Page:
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HOME > ON THE BOOKSHELF > May-June 2002 > Bookshelf Detail

BOOK REVIEW

Botanical Art

James White

Flora: An Illustrated History of the Garden Flower. Brent Elliott. 336 pp. Firefly Books, 2001. $60.

Garden Eden: Masterpieces of Botanical Illustration. H. Walter Lack. 576 pp. Taschen, 2001. $39.95.

Many ornamental species of calceolaria . . .Click to Enlarge ImageA lifelike drawing . . .Click to Enlarge Image

The history of botany is recorded not only in words but in pictures, images that until recently were relegated to the science museum's herbarium cabinet or the art museum's ancillary collection. Generally, botanical art features a particular species done in pen and ink, watercolor or gouache, with a plain background (or perhaps with floral or other details in the background). In galleries, you may also find botanical art in color pencil, graphite, wood engraving or lithography. The genre's appeal perhaps has something to do with the beauty; strangeness and simplicity of plants, or with the desire to draw "perfection," a word that appears often in "how to paint" flower books.

That the vitality of botanical art and illustration continues to this day is evident in the number of organizations devoted to it—the Guild of Natural Science Illustrators, the Society of Botanical Artists and the American Society of Botanical Artists, to name a few—and in the increasing number of botanical art exhibitions and classes throughout the world. Four gardens in the United States and the United Kingdom have begun florilegium societies to assemble paintings of all their plants.

A DaveyÆs æJulietÆ pink . . .Click to Enlarge ImageAn elaborate watercolor . . .Click to Enlarge Image

The two hefty books under review are lavishly illustrated, with more than 700 color reproductions between them. The unique original watercolor paintings in them will be of keen interest to the connoisseur.

Garden Eden draws its illustrations from 100 works in the Austrian National Library, which has "one of the world's most significant, comprehensive and wide-ranging collections of botanical illustrations." Generally, two to four paragraphs of text (in German, which has been translated into English and French in slightly smaller type at the bottom of the page) are devoted to each of the works from which the 483 color plates were selected. A 6th-century landmark manuscript on medicinal plants by Dioscorides and a number of codices and herbals from the 16th century are described and well illustrated. Other highlights include paintings from the 17th century by Nicolas Robert and from the late 18th and early 19th centuries by Mathias Schmutzer. Some unusual entries include a few 19th-century colored-wax models of fungi, a page from a doctoral dissertation with the first sketch of the fungus that was to yield cyclosporine, and several contemporary museum exhibition posters (which seem out of place among the other treasures in this book). A bibliography lists several reference works and bibliographies along with secondary literature (mostly in German and English).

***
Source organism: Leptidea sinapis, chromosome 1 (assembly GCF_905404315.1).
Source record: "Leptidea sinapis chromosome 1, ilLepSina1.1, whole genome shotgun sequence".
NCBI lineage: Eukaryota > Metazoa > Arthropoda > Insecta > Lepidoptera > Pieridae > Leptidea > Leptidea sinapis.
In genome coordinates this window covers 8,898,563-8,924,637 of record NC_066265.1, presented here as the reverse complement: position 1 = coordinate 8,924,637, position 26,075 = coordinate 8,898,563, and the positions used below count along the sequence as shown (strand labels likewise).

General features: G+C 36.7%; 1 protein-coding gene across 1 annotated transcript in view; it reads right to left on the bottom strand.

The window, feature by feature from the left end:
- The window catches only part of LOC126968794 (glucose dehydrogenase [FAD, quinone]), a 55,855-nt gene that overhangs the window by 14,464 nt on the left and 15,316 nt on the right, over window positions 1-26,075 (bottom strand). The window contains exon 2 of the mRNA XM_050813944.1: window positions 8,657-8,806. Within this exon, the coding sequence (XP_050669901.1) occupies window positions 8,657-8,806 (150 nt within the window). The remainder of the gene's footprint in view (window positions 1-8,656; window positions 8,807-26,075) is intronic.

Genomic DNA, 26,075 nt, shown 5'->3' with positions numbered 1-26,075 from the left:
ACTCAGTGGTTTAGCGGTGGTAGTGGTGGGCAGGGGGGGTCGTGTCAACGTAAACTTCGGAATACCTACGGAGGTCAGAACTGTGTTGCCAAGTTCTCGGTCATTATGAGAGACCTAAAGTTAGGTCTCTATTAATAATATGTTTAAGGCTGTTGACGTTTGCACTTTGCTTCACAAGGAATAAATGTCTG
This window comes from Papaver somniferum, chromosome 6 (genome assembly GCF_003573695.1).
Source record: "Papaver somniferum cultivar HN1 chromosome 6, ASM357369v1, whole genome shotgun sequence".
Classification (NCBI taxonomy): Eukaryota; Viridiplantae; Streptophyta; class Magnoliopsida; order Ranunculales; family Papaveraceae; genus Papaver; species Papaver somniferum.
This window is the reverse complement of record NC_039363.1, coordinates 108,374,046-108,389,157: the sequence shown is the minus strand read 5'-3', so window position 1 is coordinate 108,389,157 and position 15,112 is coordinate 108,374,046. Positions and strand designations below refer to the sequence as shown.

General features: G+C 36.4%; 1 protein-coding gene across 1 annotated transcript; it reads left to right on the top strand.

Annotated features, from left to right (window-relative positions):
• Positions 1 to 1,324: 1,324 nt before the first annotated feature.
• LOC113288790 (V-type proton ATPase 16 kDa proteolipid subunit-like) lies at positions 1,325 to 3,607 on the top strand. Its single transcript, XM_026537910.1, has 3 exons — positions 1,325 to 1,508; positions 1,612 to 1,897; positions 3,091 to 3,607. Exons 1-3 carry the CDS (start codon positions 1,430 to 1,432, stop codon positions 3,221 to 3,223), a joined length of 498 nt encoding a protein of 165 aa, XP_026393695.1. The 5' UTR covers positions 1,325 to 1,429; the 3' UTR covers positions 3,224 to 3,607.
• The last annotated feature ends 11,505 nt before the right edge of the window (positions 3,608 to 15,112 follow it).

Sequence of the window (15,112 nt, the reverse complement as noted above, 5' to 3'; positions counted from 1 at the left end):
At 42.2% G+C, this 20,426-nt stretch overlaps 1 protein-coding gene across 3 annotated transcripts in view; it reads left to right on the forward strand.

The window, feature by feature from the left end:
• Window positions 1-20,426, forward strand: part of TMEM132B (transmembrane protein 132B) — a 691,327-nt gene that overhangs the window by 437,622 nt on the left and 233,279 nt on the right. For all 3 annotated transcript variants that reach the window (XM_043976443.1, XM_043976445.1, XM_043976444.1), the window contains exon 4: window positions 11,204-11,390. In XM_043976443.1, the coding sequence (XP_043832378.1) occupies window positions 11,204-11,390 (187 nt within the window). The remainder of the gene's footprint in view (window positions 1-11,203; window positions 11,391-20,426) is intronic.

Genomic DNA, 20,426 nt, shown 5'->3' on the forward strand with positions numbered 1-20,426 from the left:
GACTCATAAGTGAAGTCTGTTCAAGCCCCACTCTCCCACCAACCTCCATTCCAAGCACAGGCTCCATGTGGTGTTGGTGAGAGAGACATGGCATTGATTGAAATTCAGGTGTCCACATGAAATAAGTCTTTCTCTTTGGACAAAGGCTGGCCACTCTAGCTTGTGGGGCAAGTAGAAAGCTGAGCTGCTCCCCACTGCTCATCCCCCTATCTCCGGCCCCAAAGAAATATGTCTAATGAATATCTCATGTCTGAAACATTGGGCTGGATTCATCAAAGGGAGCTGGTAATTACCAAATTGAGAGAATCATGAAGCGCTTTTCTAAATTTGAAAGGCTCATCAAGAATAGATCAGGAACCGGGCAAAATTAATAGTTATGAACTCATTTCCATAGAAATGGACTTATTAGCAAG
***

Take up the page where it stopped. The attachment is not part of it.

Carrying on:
A watercolor painting of <em>Passiflora caracasana</em> . . .Click to Enlarge Image

The reproductions in Flora are taken from the collection of The Royal Horticultural Society's Lindley Library, which contains 250,000 paintings, illustrations and rare books. Flora is divided into five sections, on Europe, the Turkish Empire, Africa, the Americas, and Asia and Australasia, each with four pages of introductory text giving some of the history of how and when various flowers native to that region were introduced into English gardens. The illustrations included are mostly from the 18th and 19th centuries, with some from the 17th century and a few from the early 20th century. Large illustrations are accompanied on average by three or four lines of text pertinent to the subject's history as a garden plant. This terse information sometimes refers to the publication from which the image is taken, but for information on originals, the not-very-informative List of Illustrations (arranged by page numbers) in the rear of the book must be consulted. The Index includes mostly plant names. No matter that there seems to be no order of entries within the geographical areas; the book invites leisurely perusal of attractive artworks without offering much of special interest to those yearning for documentation. There is a brief chapter on plant names and another with thumbnail biographies of some of the artists.

It is important for institutions to make their holdings known, and, despite my small quibbles, I enthusiastically welcome these two publications.—James J. White, Hunt Institute for Botanical Documentation, Carnegie Mellon University, Pittsburgh

 

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